And they are simply names given to 2 different alignments. So the North pole has been called north because that is the name given to to the alignment of the material in that area. Hence it is north.
 

cooljuk

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You got a few things backwards there, OP, but to cure your curiosity...

The reason manufacturers will sometimes install humbucker pairs in a RWRP configuration is generally so when you split the coils into single coil mode, you can use the coil of each pickup that the manufacturer prefers in split mode, while still keeping the two split pickups in phase and hum cancelling in the middle position.

If you take a guitar with a pair of typical PAFs and flip the magnet of one, the pickups will be out of phase when combined. If you then reverse the wiring of either one they will be back in phase when combined and sound just like the original configuration. It's only when you start splitting coils that doing both will make a difference.

The reason you will find single coils with magnets and wiring arranged this way is for hum cancelling when you combine two of them.
 

cooljuk

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At least North is called North for a good reason. Better than "positive" and "negative", relating the the flow of electrons. That was a 50/50 guess at the time. ...and ended up being wrong.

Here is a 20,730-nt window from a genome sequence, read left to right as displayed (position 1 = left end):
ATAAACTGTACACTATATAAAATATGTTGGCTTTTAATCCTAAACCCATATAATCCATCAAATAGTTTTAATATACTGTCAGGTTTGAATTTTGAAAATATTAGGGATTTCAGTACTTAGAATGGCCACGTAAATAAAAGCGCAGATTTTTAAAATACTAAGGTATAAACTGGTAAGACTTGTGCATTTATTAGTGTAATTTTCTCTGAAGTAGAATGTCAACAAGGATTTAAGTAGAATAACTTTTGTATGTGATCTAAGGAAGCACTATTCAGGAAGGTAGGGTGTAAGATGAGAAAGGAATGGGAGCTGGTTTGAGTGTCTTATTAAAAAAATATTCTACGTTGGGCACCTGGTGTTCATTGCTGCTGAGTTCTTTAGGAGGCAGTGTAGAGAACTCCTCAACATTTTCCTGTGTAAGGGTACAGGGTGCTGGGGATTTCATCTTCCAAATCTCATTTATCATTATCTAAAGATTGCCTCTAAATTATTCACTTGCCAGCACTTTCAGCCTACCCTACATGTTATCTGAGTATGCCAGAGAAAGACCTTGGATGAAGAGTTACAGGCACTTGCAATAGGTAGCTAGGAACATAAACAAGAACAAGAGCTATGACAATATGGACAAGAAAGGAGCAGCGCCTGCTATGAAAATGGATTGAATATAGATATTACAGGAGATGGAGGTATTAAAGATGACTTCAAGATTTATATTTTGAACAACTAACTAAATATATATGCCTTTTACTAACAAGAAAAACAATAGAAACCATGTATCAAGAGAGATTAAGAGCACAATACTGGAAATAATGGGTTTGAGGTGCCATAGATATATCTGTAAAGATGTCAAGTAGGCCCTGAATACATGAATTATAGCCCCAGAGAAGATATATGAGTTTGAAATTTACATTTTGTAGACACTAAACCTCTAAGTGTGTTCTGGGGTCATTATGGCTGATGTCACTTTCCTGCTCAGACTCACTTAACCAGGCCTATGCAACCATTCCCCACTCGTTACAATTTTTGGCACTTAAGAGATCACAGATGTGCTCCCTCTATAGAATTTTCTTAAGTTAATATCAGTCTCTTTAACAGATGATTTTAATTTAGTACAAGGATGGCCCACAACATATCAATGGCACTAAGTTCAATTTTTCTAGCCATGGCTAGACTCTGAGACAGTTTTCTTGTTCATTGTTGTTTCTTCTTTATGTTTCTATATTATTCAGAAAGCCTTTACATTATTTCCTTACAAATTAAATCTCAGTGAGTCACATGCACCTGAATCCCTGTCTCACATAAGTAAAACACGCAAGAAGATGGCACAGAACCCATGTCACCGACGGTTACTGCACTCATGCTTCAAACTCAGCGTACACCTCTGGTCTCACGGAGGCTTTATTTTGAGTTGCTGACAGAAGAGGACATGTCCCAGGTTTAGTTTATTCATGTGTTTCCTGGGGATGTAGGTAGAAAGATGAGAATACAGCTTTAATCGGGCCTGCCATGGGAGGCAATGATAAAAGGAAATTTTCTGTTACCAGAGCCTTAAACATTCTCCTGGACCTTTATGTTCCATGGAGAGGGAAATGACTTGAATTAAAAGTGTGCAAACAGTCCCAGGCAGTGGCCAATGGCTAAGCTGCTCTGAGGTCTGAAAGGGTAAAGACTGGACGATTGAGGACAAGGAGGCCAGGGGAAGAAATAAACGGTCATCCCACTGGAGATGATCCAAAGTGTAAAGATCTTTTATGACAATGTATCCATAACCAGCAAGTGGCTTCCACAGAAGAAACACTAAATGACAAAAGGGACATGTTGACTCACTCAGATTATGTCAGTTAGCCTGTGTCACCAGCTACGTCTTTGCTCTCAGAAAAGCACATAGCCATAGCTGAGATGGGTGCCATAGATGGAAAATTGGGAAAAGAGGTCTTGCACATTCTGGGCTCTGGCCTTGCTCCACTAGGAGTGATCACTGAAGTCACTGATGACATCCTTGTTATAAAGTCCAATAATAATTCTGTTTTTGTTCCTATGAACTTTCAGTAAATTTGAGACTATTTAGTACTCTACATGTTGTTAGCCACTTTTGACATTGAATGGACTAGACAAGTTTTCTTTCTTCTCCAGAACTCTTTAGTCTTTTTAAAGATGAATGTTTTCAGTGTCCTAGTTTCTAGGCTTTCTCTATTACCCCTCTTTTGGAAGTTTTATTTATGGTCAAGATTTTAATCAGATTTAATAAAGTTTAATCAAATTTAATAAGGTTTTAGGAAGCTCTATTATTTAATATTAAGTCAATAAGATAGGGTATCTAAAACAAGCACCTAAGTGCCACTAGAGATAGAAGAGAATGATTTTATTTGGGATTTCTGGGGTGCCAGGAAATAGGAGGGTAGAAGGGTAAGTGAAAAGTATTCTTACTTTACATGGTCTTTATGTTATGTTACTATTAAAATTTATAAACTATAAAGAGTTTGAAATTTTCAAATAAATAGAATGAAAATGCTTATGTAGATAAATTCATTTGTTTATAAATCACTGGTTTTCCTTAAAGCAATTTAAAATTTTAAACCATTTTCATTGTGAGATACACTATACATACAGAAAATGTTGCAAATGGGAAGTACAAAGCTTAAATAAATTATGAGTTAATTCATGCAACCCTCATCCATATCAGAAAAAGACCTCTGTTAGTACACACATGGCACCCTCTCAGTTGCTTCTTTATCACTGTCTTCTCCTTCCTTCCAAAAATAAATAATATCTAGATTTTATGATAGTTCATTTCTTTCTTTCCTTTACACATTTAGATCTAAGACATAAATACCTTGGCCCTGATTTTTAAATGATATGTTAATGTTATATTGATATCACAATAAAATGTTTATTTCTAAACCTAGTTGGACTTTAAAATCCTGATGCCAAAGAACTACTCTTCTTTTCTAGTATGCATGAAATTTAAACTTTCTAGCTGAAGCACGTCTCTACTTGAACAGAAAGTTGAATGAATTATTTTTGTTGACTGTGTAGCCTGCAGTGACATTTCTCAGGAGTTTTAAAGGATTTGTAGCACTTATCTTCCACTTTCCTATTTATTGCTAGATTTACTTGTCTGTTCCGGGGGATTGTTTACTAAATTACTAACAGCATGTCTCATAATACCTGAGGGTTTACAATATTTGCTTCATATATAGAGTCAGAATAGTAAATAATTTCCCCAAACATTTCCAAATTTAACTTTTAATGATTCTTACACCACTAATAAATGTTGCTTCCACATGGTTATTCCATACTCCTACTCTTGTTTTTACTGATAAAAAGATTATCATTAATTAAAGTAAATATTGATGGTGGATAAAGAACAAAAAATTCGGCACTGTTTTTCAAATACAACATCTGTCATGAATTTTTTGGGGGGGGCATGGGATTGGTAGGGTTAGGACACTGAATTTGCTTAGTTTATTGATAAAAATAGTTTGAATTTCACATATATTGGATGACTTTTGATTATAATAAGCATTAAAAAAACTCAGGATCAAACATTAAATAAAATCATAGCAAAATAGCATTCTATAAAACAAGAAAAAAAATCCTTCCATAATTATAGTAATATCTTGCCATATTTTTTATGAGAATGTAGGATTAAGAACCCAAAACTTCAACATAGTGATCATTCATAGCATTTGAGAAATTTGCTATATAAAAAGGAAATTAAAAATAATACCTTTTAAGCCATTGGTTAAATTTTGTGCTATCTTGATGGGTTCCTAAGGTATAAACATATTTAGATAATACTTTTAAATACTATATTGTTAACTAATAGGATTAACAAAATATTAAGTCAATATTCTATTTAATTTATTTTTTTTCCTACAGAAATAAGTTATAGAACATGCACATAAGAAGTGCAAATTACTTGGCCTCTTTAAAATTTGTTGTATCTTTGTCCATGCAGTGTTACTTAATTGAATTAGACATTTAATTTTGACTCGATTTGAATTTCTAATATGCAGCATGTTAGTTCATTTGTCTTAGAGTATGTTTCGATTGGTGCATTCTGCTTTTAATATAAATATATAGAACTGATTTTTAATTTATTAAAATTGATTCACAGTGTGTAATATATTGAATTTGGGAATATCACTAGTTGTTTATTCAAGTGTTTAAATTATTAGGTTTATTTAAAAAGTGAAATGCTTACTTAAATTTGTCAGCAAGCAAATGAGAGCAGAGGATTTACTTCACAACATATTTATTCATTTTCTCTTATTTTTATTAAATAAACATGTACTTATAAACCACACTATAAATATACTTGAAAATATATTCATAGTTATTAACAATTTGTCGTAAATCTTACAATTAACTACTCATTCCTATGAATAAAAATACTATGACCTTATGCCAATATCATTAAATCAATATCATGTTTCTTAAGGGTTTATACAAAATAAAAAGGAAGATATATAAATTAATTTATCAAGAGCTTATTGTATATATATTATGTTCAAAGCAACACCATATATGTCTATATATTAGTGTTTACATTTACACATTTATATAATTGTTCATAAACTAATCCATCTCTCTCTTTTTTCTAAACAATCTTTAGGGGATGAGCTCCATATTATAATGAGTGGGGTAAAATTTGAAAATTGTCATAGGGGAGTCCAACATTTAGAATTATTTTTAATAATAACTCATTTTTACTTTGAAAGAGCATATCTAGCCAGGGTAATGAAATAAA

trapland

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The humbucker convention is the following:

Screw coil = South - Slug coil = North

If you use a compass, as opposites attract, the pointing towards North is in reality South polarity, so the earth's North pole is the magnetic south pole.

HTH,
Whoops. Of course. I was reading my compass, not the magnet.
 

trapland

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You got a few things backwards there, OP, but to cure your curiosity...

The reason manufacturers will sometimes install humbucker pairs in a RWRP configuration is generally so when you split the coils into single coil mode, you can use the coil of each pickup that the manufacturer prefers in split mode, while still keeping the two split pickups in phase and hum cancelling in the middle position.

If you take a guitar with a pair of typical PAFs and flip the magnet of one, the pickups will be out of phase when combined. If you then reverse the wiring of either one they will be back in phase when combined and sound just like the original configuration. It's only when you start splitting coils that doing both will make a difference.

The reason you will find single coils with magnets and wiring arranged this way is for hum cancelling when you combine two of them.

So I wonder if some or all of these pickups are reversed. When I said proper, what I really meant was "conventional" as related to a standard LP or SG pickup config. I thought I mentioned those.

Thanks for clarifying things. The point was to create a searchable thread to save some other person some time and grief. It would be cool if we could find a wiring schematic with pickup config to link to this thread. Anyone have it for the G-1275?
 

trapland

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I don't think those are the same wiring. The Epiphone has 3 switches, one for EACH neck for pickup selection and one to chose the neck.